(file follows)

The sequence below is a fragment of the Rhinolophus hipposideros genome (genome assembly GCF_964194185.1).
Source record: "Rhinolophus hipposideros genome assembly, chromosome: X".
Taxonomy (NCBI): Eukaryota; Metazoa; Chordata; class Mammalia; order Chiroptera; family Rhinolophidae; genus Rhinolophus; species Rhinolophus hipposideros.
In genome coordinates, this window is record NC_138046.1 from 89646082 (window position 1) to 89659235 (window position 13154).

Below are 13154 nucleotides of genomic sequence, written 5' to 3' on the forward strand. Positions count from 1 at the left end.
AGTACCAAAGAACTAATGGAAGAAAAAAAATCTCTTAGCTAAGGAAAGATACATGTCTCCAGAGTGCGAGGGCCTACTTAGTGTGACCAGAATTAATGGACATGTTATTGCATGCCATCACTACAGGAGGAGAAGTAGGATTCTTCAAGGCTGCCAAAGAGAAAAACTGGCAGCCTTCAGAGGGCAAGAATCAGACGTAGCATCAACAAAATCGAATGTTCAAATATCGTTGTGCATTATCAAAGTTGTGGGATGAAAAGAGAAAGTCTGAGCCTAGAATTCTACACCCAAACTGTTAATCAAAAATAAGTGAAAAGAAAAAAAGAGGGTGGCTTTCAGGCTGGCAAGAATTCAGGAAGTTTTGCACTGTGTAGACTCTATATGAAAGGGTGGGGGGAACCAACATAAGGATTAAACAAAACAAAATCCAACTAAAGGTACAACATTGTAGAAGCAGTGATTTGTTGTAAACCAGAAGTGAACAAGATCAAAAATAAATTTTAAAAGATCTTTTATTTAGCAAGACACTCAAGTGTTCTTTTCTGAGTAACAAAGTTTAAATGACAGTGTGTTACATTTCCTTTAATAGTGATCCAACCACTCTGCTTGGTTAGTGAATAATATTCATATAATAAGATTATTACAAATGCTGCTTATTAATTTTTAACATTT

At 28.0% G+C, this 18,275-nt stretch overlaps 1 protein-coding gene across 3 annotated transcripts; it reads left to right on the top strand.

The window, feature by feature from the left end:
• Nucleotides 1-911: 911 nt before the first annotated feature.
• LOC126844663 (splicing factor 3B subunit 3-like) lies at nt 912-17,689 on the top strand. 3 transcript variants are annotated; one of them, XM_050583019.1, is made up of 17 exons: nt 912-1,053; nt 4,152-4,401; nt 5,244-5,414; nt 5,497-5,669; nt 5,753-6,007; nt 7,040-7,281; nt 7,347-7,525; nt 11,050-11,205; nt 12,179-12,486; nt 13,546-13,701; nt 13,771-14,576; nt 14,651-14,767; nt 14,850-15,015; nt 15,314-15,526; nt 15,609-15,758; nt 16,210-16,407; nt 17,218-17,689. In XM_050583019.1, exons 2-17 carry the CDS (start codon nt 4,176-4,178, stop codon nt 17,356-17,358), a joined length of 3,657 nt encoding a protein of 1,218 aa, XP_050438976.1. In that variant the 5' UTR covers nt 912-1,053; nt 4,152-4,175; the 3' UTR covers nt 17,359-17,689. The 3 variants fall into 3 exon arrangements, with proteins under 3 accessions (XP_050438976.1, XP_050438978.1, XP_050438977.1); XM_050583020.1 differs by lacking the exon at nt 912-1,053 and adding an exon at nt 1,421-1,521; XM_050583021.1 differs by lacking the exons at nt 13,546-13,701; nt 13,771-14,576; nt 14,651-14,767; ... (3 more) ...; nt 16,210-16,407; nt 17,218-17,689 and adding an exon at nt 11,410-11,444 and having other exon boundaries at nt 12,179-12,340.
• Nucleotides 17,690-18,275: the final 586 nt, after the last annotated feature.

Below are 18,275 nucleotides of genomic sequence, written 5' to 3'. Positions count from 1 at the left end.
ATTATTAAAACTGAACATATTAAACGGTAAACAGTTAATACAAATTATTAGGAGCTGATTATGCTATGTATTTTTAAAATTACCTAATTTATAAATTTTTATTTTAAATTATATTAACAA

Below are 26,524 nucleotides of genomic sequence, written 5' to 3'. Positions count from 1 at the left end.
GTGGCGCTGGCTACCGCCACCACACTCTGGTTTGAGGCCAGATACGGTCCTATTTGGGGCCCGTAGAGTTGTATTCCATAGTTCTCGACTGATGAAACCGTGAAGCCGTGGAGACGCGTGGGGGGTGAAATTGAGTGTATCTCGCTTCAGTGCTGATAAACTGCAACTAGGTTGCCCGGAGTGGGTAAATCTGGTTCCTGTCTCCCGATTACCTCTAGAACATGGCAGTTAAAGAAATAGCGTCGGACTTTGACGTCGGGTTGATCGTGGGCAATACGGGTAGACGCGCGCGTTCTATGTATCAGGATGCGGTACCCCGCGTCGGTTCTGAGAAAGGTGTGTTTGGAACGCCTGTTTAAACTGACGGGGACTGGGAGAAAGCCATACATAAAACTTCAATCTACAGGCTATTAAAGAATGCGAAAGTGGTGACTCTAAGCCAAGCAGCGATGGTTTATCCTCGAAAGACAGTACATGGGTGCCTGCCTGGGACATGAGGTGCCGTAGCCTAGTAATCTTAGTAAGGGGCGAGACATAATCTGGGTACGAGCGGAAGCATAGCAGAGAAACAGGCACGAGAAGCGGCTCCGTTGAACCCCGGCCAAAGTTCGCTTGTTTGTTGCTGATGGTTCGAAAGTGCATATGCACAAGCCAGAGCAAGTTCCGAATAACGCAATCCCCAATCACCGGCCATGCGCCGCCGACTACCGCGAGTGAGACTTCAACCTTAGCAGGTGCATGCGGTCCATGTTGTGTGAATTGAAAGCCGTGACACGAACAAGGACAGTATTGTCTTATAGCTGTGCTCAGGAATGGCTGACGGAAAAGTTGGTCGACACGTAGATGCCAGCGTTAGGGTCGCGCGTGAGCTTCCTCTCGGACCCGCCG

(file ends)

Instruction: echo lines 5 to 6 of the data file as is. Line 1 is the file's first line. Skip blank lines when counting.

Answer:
Below are 13154 nucleotides of genomic sequence, written 5' to 3' on the forward strand. Positions count from 1 at the left end.
AGTACCAAAGAACTAATGGAAGAAAAAAAATCTCTTAGCTAAGGAAAGATACATGTCTCCAGAGTGCGAGGGCCTACTTAGTGTGACCAGAATTAATGGACATGTTATTGCATGCCATCACTACAGGAGGAGAAGTAGGATTCTTCAAGGCTGCCAAAGAGAAAAACTGGCAGCCTTCAGAGGGCAAGAATCAGACGTAGCATCAACAAAATCGAATGTTCAAATATCGTTGTGCATTATCAAAGTTGTGGGATGAAAAGAGAAAGTCTGAGCCTAGAATTCTACACCCAAACTGTTAATCAAAAATAAGTGAAAAGAAAAAAAGAGGGTGGCTTTCAGGCTGGCAAGAATTCAGGAAGTTTTGCACTGTGTAGACTCTATATGAAAGGGTGGGGGGAACCAACATAAGGATTAAACAAAACAAAATCCAACTAAAGGTACAACATTGTAGAAGCAGTGATTTGTTGTAAACCAGAAGTGAACAAGATCAAAAATAAATTTTAAAAGATCTTTTATTTAGCAAGACACTCAAGTGTTCTTTTCTGAGTAACAAAGTTTAAATGACAGTGTGTTACATTTCCTTTAATAGTGATCCAACCACTCTGCTTGGTTAGTGAATAATATTCATATAATAAGATTATTACAAATGCTGCTTATTAATTTTTAACATTT